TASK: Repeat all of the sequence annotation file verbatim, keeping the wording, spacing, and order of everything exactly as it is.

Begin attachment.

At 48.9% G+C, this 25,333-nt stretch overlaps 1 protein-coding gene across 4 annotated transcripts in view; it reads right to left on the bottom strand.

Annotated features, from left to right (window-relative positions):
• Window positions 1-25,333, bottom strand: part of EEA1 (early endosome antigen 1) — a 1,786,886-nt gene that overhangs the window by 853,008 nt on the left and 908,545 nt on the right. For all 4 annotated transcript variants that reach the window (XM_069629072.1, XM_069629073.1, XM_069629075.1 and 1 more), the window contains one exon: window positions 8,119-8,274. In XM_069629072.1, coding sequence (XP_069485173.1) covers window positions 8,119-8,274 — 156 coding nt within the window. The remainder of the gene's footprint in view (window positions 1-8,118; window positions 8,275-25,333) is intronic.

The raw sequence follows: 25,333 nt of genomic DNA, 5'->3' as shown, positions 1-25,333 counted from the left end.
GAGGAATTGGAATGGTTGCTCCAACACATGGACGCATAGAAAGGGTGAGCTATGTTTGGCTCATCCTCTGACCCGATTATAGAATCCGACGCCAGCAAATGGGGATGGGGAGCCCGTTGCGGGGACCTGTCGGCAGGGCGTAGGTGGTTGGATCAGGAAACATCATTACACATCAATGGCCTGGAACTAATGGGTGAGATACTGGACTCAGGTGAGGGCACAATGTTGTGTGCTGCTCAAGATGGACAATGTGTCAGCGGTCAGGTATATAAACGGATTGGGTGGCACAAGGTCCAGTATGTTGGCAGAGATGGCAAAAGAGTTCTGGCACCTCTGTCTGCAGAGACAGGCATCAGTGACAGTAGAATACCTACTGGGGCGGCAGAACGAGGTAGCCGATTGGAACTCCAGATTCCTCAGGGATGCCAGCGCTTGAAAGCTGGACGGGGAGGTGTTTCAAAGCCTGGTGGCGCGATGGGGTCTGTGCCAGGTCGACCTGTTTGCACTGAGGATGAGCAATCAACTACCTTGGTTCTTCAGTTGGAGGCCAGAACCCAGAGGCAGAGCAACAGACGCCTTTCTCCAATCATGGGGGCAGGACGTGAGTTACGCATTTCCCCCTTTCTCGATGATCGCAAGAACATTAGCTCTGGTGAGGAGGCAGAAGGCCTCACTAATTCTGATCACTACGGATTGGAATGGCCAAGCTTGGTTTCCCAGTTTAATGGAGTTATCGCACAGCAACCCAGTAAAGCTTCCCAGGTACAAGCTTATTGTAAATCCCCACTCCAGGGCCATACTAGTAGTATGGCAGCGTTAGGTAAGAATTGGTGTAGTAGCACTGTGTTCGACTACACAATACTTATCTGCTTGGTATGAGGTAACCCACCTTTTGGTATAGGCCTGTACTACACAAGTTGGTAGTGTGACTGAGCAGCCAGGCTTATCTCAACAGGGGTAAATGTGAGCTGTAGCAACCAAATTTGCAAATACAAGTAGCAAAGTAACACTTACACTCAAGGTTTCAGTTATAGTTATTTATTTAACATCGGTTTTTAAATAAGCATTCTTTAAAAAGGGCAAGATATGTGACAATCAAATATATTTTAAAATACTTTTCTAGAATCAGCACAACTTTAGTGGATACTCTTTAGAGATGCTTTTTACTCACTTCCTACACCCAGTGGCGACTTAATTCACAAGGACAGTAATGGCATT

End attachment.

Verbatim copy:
At 48.9% G+C, this 25,333-nt stretch overlaps 1 protein-coding gene across 4 annotated transcripts in view; it reads right to left on the bottom strand.

Annotated features, from left to right (window-relative positions):
• Window positions 1-25,333, bottom strand: part of EEA1 (early endosome antigen 1) — a 1,786,886-nt gene that overhangs the window by 853,008 nt on the left and 908,545 nt on the right. For all 4 annotated transcript variants that reach the window (XM_069629072.1, XM_069629073.1, XM_069629075.1 and 1 more), the window contains one exon: window positions 8,119-8,274. In XM_069629072.1, coding sequence (XP_069485173.1) covers window positions 8,119-8,274 — 156 coding nt within the window. The remainder of the gene's footprint in view (window positions 1-8,118; window positions 8,275-25,333) is intronic.

The raw sequence follows: 25,333 nt of genomic DNA, 5'->3' as shown, positions 1-25,333 counted from the left end.
GAGGAATTGGAATGGTTGCTCCAACACATGGACGCATAGAAAGGGTGAGCTATGTTTGGCTCATCCTCTGACCCGATTATAGAATCCGACGCCAGCAAATGGGGATGGGGAGCCCGTTGCGGGGACCTGTCGGCAGGGCGTAGGTGGTTGGATCAGGAAACATCATTACACATCAATGGCCTGGAACTAATGGGTGAGATACTGGACTCAGGTGAGGGCACAATGTTGTGTGCTGCTCAAGATGGACAATGTGTCAGCGGTCAGGTATATAAACGGATTGGGTGGCACAAGGTCCAGTATGTTGGCAGAGATGGCAAAAGAGTTCTGGCACCTCTGTCTGCAGAGACAGGCATCAGTGACAGTAGAATACCTACTGGGGCGGCAGAACGAGGTAGCCGATTGGAACTCCAGATTCCTCAGGGATGCCAGCGCTTGAAAGCTGGACGGGGAGGTGTTTCAAAGCCTGGTGGCGCGATGGGGTCTGTGCCAGGTCGACCTGTTTGCACTGAGGATGAGCAATCAACTACCTTGGTTCTTCAGTTGGAGGCCAGAACCCAGAGGCAGAGCAACAGACGCCTTTCTCCAATCATGGGGGCAGGACGTGAGTTACGCATTTCCCCCTTTCTCGATGATCGCAAGAACATTAGCTCTGGTGAGGAGGCAGAAGGCCTCACTAATTCTGATCACTACGGATTGGAATGGCCAAGCTTGGTTTCCCAGTTTAATGGAGTTATCGCACAGCAACCCAGTAAAGCTTCCCAGGTACAAGCTTATTGTAAATCCCCACTCCAGGGCCATACTAGTAGTATGGCAGCGTTAGGTAAGAATTGGTGTAGTAGCACTGTGTTCGACTACACAATACTTATCTGCTTGGTATGAGGTAACCCACCTTTTGGTATAGGCCTGTACTACACAAGTTGGTAGTGTGACTGAGCAGCCAGGCTTATCTCAACAGGGGTAAATGTGAGCTGTAGCAACCAAATTTGCAAATACAAGTAGCAAAGTAACACTTACACTCAAGGTTTCAGTTATAGTTATTTATTTAACATCGGTTTTTAAATAAGCATTCTTTAAAAAGGGCAAGATATGTGACAATCAAATATATTTTAAAATACTTTTCTAGAATCAGCACAACTTTAGTGGATACTCTTTAGAGATGCTTTTTACTCACTTCCTACACCCAGTGGCGACTTAATTCACAAGGACAGTAATGGCATT